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Why It's OK to Feel Weak

The perfectionist's struggle with shame and vulnerability.

Key points

  • Sympathy and pity have different motives behind them.
  • Perfectionists tend to believe being weak is always harmful.
  • Learning how to accept sympathy can help you feel that you matter.

Perfectionists view their worlds in absolutes.

Their sense of morality and their expectations apply to all environments, all of the time. So, as most of us learn to feel safe in some contexts, differentiating them from the dangerous ones, individuals with high levels of anxiety, and accompanying obsessions with security, tend to conceive of vulnerability as a general weakness. Safety exists solely in their own minds.

Perfectionists believe that perfection is perfection everywhere. Thus, much of the work in therapy entails cultivating an understanding of the duality of a trait, learning to see it as beneficial (being a perfect fit) in one environment while flawed in another. And perfectionists tend to fear feeling and expressing their feelings. When we consider psychological safety, we think of people and environments we feel safe with and in. When perfectionists consider the same construct, they think of being fortified from everyone, as the world, to them in general, is a hyper-competitive and unforgiving venue, where only the strong survive.

This was my perspective when I was in therapy with my therapist, Jennifer. Revelations were scarce and I spent much of our time intellectualizing, searching for the causes of my problems without ever creating solutions. I couldn't tell her how scared I was of change or how much I hated her pity. After months of stimulating chatter and absolutely no progress, Jennifer told me, "Everything you do is a big f*** you to psychology." She was right. I had no interest in helping myself; I wanted to acquire more knowledge just to feel smart. In essence, I was an incredibly annoying patient, one who was fun to chat with but who, you knew, wouldn't allow the process to become more meaningful.

I had a deep mistrust of her, which was fanned by her pity. And, I felt a deep resentment toward her, believing she thought she knew better than me. As many of our own patients feel, I felt humiliated by her feeling sorry for me. At the same time, when she expressed any sorrow for how my stepfather bullied me when I was a child or how scared I was of failing to complete my graduate program, I believed that she "knew" how incapable I was, as though I were a child thrust into an adult world. I couldn't fathom vulnerability as part of some remedy or as a strength. If Jennifer really believed I possessed her capabilities to manage distress and overcome any hardship, then she would've merely reminded me of them. Or so I thought.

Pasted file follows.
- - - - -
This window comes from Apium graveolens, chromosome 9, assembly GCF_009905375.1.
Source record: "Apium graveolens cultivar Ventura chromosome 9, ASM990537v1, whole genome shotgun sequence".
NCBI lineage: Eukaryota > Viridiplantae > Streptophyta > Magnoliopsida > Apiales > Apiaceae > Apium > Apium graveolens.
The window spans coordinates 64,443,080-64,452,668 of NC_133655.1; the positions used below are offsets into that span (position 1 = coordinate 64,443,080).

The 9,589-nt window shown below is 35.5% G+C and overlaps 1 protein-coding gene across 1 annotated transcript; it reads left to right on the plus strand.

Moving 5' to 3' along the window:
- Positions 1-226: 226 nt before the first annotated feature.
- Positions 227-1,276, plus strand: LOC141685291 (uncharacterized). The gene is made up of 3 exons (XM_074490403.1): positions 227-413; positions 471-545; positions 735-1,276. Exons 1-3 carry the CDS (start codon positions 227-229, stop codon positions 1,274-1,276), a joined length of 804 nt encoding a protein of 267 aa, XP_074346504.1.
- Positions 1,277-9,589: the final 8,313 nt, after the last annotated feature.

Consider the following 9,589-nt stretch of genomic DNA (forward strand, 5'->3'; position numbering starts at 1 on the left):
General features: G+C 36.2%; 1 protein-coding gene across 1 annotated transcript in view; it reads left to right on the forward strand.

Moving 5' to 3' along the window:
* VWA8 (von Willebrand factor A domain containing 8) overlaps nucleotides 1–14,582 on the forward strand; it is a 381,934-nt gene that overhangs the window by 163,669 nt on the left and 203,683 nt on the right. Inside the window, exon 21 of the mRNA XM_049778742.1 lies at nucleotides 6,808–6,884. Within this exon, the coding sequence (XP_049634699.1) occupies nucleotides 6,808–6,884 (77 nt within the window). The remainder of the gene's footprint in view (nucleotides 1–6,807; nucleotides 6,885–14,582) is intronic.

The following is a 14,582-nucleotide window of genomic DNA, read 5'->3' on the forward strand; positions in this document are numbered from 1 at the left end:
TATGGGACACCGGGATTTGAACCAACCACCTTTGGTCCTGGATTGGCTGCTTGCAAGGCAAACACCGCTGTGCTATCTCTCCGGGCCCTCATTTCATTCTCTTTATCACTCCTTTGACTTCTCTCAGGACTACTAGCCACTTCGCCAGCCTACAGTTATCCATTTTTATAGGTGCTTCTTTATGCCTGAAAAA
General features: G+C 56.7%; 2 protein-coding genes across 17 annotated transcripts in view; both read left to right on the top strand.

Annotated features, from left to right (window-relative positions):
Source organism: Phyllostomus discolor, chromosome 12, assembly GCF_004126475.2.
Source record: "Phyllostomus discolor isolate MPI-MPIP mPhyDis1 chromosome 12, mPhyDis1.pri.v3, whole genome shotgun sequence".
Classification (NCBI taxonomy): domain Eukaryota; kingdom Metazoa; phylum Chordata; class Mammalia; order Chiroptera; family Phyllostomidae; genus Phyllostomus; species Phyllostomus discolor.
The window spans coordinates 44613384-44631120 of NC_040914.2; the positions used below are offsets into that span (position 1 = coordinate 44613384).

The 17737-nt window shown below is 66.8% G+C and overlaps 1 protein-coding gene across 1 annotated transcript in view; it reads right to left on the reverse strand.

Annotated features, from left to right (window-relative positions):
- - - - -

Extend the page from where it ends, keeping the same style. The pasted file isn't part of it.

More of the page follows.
I didn't yet understand that one can, at once, feel sadness on behalf of someone and not judge them for their predicament. For sympathy and pity are two different constructs, yet they're often confounded. When the clinician is attempting to provide the former, her client, sometimes, feels the latter. So what’s the difference? Sympathy is a feeling of sadness due to the realization that you or someone else was mistreated. A sense of unfairness, and acknowledgment of injustice, about the treatment is implied. For example, I felt ashamed for not having had the courage to stand up to my stepfather when he was scary and verbally abusive. I believed that I should have retaliated when I was a teenager. Yet, Jennifer didn't believe she could have, and would have, responded more courageously had she been placed in a similar position (or that she knew how to prevent that sort of treatment from occurring at all). So, her expressed sadness didn't cast blame onto me. While sympathy implies the belief that one didn't deserve, and maybe even couldn't prevent (because no one else in that context could have either) the received treatment, pity implies that she's to blame for all or most of it, even if she "failed" to protect herself.

Internalized shame is the progeny of trauma. And my shame colored my understanding of how others understood me. Vulnerability was never perceived as a strength because even what appeared good was ultimately bad. To the perfectionist, who has to always be in control of her emotions, she struggles with envisioning a world in which she isn't always blamed for her sorrows. Vulnerability, to me at the time, could have easily been defined as "asking for it."

However, as I resisted her gifts, I never thought that I mattered. If, again at the time, I had the courage to exhibit more of myself, Jennifer's sympathy could have made me believe I did. Pity makes you feel that you aren't important; yet, sympathy does. Pity is about comparison; sympathy is about solidarity. Pity is about self; sympathy is more about others. Pity is about contempt; sympathy is about compassion.

Psychoanalyst Nancy McWilliams asserted that shame is “typically characterized by withdrawal from social intercourse, which can have a profound effect on psychological adjustment and interpersonal relationships. Shame may motivate not only avoidant behavior but also defensive, retaliative anger.” In Jennifer, I created an enemy and retaliated against her when she tried to help me feel human, no better or worse than anyone else. Vulnerability can only be conceived of as a strength if you believe that at least in some contexts, weakness is the appropriate option. Being the best isn't synonymous with what's best for oneself. While I attempted to outmaneuver and outwit Jennifer, I missed out on an important connection, one which eventually aided me in significant ways. First, however, I needed to learn that what I was doing was a flaw in that particular setting. Once I realized that, my weakness was tolerable.

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